5. Learn more about “caring communities”. To avoid isolation in retirement, Dorian Mintzer, a leading retirement agency based in Boston, recommends joining one of the increasingly web-based and community-based models for “caring communities”.

For example, Mintzer says, The Transition Network developed a program called The Caring Collaborative, which has become a model nationwide. “People help others because they know that they can count on being helped when they need it. This is particularly helpful for women living alone, ”Mintzer writes.

One of her recommended web-based communities is Lotsahelpinghands.com, which Mintzer used to coordinate care when a friend was sick.

6. Consider an encore career – a second act for the common good. “If you have another 20 years to go, you should know that the best investment you can make is in your own skills and training,” writes Marci Alboher, vice president of Encore.org and author of the Encore Career Handbook . “Take the chance to give yourself a revision of your skills and education so that you are the best version of yourself as you find out where to stand out.”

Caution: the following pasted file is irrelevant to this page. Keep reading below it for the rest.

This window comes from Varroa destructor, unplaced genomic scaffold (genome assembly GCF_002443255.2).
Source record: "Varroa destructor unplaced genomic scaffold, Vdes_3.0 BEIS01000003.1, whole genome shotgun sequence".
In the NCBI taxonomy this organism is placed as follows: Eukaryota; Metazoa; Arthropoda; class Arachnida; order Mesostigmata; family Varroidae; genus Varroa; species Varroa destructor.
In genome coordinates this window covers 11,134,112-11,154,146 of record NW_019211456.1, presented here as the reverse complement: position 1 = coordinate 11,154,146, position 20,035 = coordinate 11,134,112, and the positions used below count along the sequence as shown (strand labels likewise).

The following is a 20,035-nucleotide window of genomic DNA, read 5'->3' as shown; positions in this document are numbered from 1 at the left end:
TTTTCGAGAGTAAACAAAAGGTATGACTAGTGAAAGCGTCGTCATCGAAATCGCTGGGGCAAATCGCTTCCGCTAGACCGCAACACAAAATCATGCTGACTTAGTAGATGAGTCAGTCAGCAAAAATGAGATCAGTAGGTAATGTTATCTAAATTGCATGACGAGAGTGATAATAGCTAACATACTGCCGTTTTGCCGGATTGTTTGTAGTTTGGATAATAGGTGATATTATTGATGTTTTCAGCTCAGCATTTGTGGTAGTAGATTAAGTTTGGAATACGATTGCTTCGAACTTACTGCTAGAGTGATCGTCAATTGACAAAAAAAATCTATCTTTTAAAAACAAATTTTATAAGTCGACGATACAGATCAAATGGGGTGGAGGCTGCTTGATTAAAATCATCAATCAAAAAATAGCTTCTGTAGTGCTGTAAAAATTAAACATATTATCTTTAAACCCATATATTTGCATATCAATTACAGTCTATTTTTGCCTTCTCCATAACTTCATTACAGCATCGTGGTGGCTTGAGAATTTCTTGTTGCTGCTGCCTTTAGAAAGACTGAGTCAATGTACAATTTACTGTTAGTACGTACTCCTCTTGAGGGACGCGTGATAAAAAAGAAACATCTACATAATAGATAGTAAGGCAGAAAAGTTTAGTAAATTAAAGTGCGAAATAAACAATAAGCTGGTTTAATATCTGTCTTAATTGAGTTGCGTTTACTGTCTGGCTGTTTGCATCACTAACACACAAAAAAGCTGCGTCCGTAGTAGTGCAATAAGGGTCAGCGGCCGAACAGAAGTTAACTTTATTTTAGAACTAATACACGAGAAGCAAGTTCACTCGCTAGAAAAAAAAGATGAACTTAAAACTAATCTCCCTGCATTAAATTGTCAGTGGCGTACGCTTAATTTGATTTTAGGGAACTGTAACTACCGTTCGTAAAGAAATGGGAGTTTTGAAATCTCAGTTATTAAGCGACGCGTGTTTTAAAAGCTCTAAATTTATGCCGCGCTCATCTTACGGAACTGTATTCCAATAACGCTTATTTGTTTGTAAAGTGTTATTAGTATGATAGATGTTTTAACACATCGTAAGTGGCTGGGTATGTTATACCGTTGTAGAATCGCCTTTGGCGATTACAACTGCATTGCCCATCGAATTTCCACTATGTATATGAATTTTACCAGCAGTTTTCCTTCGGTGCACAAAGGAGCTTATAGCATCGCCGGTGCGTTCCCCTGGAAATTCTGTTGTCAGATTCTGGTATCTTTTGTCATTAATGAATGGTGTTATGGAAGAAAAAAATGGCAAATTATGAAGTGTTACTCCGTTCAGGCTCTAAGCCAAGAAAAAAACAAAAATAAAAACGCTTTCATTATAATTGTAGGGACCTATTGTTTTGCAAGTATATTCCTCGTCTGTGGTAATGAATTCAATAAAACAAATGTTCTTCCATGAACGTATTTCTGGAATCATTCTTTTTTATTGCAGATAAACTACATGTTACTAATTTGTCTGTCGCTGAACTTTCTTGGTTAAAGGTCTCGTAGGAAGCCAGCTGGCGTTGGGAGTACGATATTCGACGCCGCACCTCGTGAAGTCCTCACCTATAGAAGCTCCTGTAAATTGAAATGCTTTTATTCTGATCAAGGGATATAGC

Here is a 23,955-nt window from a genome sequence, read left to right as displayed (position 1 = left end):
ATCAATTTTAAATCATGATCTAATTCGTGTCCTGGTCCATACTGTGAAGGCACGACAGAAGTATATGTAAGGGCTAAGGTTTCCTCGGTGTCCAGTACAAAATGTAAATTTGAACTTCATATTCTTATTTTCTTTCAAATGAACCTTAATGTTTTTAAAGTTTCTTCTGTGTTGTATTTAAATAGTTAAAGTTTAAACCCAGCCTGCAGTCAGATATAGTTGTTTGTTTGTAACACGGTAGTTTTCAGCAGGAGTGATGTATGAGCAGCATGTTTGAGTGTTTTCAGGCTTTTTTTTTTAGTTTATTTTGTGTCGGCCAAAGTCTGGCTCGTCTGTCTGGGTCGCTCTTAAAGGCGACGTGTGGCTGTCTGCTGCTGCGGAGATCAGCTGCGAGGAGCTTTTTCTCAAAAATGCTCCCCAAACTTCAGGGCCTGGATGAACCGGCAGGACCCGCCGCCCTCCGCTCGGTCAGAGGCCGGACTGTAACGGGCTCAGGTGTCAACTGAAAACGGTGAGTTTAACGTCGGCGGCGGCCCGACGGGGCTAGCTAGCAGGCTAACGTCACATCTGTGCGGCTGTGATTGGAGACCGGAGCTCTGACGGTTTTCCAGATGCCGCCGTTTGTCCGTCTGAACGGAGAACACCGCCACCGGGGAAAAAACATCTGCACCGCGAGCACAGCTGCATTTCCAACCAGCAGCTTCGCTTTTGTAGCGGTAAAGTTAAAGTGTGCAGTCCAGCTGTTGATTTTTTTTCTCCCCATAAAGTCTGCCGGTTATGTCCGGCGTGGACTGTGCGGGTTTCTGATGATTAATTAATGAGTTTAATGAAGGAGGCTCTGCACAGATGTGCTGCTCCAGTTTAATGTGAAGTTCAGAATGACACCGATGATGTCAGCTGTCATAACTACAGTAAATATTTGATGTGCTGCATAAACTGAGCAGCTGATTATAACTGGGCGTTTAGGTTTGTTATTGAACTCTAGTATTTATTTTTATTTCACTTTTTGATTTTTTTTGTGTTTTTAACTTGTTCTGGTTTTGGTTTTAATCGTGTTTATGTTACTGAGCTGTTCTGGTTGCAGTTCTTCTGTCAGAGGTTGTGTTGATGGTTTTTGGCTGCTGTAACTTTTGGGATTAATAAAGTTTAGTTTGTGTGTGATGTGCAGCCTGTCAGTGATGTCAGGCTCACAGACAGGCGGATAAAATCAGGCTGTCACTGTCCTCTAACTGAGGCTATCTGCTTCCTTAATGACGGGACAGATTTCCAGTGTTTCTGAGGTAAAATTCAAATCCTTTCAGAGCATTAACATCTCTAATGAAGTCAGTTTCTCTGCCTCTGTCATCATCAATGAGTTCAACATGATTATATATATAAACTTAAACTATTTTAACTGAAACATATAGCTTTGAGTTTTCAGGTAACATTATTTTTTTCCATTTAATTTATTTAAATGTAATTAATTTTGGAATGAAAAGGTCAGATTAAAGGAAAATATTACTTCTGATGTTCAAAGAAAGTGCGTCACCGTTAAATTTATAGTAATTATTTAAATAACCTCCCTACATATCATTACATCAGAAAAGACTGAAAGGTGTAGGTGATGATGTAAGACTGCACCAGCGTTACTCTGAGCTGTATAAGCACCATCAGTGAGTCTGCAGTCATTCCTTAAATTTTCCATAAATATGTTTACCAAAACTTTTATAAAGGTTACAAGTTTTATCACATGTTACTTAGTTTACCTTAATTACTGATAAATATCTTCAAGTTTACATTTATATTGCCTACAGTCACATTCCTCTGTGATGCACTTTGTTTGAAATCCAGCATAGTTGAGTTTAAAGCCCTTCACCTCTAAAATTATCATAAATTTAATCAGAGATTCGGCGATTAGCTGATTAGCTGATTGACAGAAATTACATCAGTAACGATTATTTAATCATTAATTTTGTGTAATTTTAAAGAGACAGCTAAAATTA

7. Get involved in lifelong learning. Kali Lightfoot, executive director of the National Resource Center for Osher Institutes for Lifelong Learning (OLLIs), advocates nourishing your brain in retirement through adult education programs. “You will be able to use your curiosity and passion,” she writes.

There are two ways to find out about lifelong learning institutes near you: the websites for the Road Scholar Institute Network and Lightfoot’s National Resource Center for Osher Lifelong Learning Institutes.

Note: All contributors to Not Your Mother’s Retirement have made their essays available for free, as all royalties from the book’s sale will be donated to nonprofit organizations dedicated to preventing and curing cancer.